Weekly News Bites

Asia Research News monitors the latest research news in Asia. Some highlights that caught our attention this week are linking carbon offsets to crypto, using math to predict vaccine efficacy, and a benefit of COVID restrictions for Dengue-prone regions.

Cryptocurrency mining takes a lot of power and can have harmful environmental effects. To try and mitigate these, a study from the National University of Singapore suggests coupling crypto currencies with carbon credits to try to offset the environmental impact.

Encouraging us to mix up our exercise routines from only cardio is research from Tohoku University, Waseda University and Kyushu University which says that doing strength exercises for 30 minutes a week could reduce your risk of dying from multiple illnesses like cancer, diabetes, or heart disease.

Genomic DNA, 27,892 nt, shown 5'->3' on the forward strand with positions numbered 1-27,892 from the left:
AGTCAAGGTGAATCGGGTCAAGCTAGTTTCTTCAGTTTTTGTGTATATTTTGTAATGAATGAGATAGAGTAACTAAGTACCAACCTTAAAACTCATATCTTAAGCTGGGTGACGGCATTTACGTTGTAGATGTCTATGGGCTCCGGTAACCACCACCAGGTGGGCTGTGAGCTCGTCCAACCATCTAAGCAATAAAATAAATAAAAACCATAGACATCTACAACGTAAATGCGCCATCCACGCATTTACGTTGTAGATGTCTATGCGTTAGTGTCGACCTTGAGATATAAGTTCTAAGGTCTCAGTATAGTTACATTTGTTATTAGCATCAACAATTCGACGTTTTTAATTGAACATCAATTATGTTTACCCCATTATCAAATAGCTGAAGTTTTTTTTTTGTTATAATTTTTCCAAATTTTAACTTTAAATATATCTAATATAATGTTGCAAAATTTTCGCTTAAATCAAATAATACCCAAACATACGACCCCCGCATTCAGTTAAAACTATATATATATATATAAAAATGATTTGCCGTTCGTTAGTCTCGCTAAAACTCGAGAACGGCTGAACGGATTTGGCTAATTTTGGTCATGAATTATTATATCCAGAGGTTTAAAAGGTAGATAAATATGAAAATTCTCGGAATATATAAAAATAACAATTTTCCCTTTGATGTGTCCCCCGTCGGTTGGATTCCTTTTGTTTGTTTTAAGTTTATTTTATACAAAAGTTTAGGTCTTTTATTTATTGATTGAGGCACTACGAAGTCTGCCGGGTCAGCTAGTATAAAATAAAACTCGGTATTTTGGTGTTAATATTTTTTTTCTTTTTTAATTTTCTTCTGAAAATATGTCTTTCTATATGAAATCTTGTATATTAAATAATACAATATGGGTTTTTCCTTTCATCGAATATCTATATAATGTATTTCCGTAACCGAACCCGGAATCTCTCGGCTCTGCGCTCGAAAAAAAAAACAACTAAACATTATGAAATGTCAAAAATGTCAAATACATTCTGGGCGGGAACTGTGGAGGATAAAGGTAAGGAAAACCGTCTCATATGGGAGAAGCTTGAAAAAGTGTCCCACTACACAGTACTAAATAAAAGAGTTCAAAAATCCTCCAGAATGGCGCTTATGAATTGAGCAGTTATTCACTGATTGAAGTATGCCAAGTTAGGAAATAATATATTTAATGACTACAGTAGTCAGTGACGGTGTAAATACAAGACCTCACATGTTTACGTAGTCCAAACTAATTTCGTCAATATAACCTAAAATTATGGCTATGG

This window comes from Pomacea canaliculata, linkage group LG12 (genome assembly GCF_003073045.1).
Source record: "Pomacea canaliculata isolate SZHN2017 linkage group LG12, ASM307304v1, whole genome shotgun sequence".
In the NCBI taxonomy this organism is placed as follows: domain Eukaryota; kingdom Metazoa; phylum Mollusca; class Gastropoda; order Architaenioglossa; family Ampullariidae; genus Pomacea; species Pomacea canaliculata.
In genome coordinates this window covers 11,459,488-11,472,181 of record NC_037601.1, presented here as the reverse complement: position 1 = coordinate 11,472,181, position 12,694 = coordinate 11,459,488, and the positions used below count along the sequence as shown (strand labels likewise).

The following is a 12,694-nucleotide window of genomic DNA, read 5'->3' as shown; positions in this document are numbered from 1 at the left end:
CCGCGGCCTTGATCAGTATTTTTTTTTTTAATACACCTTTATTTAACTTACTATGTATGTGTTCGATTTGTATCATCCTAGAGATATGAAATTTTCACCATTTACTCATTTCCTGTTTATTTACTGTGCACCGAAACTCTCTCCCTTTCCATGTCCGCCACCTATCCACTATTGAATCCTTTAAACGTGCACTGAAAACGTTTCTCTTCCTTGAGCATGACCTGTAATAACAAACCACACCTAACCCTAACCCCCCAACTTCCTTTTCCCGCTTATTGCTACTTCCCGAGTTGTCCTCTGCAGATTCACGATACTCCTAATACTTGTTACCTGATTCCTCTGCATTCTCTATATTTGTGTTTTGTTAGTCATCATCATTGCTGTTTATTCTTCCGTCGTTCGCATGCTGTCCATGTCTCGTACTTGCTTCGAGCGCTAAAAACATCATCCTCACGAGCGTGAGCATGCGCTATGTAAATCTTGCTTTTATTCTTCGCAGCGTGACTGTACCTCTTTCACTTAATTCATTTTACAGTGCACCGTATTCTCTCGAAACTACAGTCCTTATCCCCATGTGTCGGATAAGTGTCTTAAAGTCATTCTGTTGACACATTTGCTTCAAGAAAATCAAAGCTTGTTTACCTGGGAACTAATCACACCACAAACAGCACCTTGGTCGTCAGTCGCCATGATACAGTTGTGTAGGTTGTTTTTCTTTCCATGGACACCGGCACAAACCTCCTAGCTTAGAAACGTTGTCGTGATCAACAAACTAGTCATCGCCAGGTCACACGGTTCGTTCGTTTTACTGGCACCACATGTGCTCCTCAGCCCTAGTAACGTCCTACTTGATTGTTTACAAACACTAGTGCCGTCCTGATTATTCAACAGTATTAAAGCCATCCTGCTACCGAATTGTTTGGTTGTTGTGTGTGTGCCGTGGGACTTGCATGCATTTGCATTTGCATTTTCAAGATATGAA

Early-onset menopause may be linked to a higher risk of dementia says research from Shandong University. A current hypothesis for why women seem to be more affected than men by neurodegenerative diseases is due to changing estrogen levels before and after menopause, but more research is needed to pin down the cause.

In COVID news, Japanese scientists from Tohoku University and the National Institute of Infectious Diseases warn that Omicron might have a higher fatality rate than the flu. Though it is difficult to compare, researchers used various methods to compare mortality rates and found that reported Omicron deaths were higher than seasonal influenza.

In lighter COVID news, researchers at the Indian Institute of Science and Queensland Brain Institute have developed a mathematical model to predict the efficacy of COVID-19 vaccines. Different antibody “profiles” were created, and the model simulated the effect of and response to vaccines based on these profiles.

A side-benefit of COVID-19 restrictions is the drop in the spread of diseases. Restrictions in 2020 caused a large drop (around 720 000) in Dengue infections according to research from Beijing Normal University and an international consortium. This finding leads to new theories about the spread of Dengue and can help tailor responses to the prevalent disease.